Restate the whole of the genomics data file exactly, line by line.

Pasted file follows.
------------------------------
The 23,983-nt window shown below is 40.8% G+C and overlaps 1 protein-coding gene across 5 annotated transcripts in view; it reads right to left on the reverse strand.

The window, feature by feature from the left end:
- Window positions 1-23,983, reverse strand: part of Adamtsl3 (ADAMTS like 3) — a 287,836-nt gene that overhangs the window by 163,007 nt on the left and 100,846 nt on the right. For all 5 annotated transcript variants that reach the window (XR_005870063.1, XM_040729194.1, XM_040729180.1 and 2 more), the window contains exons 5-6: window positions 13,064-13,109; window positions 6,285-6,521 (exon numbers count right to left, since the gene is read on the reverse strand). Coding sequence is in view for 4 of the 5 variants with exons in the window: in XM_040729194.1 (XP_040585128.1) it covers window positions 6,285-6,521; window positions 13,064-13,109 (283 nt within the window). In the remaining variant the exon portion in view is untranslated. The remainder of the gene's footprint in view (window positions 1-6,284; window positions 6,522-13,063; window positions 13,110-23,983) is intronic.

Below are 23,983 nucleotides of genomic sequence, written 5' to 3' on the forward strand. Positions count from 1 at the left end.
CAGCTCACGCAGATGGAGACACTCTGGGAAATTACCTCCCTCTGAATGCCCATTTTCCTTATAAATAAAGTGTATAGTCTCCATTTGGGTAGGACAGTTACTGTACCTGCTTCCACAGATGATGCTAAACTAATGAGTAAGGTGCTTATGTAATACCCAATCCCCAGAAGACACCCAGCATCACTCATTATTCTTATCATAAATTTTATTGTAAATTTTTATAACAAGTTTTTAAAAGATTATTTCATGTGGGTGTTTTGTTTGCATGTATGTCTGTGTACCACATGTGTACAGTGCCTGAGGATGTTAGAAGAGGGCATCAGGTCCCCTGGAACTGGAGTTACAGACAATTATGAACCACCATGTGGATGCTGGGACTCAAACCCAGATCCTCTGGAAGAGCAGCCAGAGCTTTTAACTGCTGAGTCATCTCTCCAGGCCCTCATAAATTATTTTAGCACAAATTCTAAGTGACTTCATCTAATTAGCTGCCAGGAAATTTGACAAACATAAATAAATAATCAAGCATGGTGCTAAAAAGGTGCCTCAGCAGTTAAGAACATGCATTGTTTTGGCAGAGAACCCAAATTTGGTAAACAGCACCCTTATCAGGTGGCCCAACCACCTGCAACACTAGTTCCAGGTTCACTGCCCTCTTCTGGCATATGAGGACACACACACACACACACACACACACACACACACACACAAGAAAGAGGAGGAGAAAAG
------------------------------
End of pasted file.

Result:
The 23,983-nt window shown below is 40.8% G+C and overlaps 1 protein-coding gene across 5 annotated transcripts in view; it reads right to left on the reverse strand.

The window, feature by feature from the left end:
- Window positions 1-23,983, reverse strand: part of Adamtsl3 (ADAMTS like 3) — a 287,836-nt gene that overhangs the window by 163,007 nt on the left and 100,846 nt on the right. For all 5 annotated transcript variants that reach the window (XR_005870063.1, XM_040729194.1, XM_040729180.1 and 2 more), the window contains exons 5-6: window positions 13,064-13,109; window positions 6,285-6,521 (exon numbers count right to left, since the gene is read on the reverse strand). Coding sequence is in view for 4 of the 5 variants with exons in the window: in XM_040729194.1 (XP_040585128.1) it covers window positions 6,285-6,521; window positions 13,064-13,109 (283 nt within the window). In the remaining variant the exon portion in view is untranslated. The remainder of the gene's footprint in view (window positions 1-6,284; window positions 6,522-13,063; window positions 13,110-23,983) is intronic.

Below are 23,983 nucleotides of genomic sequence, written 5' to 3' on the forward strand. Positions count from 1 at the left end.
CAGCTCACGCAGATGGAGACACTCTGGGAAATTACCTCCCTCTGAATGCCCATTTTCCTTATAAATAAAGTGTATAGTCTCCATTTGGGTAGGACAGTTACTGTACCTGCTTCCACAGATGATGCTAAACTAATGAGTAAGGTGCTTATGTAATACCCAATCCCCAGAAGACACCCAGCATCACTCATTATTCTTATCATAAATTTTATTGTAAATTTTTATAACAAGTTTTTAAAAGATTATTTCATGTGGGTGTTTTGTTTGCATGTATGTCTGTGTACCACATGTGTACAGTGCCTGAGGATGTTAGAAGAGGGCATCAGGTCCCCTGGAACTGGAGTTACAGACAATTATGAACCACCATGTGGATGCTGGGACTCAAACCCAGATCCTCTGGAAGAGCAGCCAGAGCTTTTAACTGCTGAGTCATCTCTCCAGGCCCTCATAAATTATTTTAGCACAAATTCTAAGTGACTTCATCTAATTAGCTGCCAGGAAATTTGACAAACATAAATAAATAATCAAGCATGGTGCTAAAAAGGTGCCTCAGCAGTTAAGAACATGCATTGTTTTGGCAGAGAACCCAAATTTGGTAAACAGCACCCTTATCAGGTGGCCCAACCACCTGCAACACTAGTTCCAGGTTCACTGCCCTCTTCTGGCATATGAGGACACACACACACACACACACACACACACACACACACACAAGAAAGAGGAGGAGAAAAG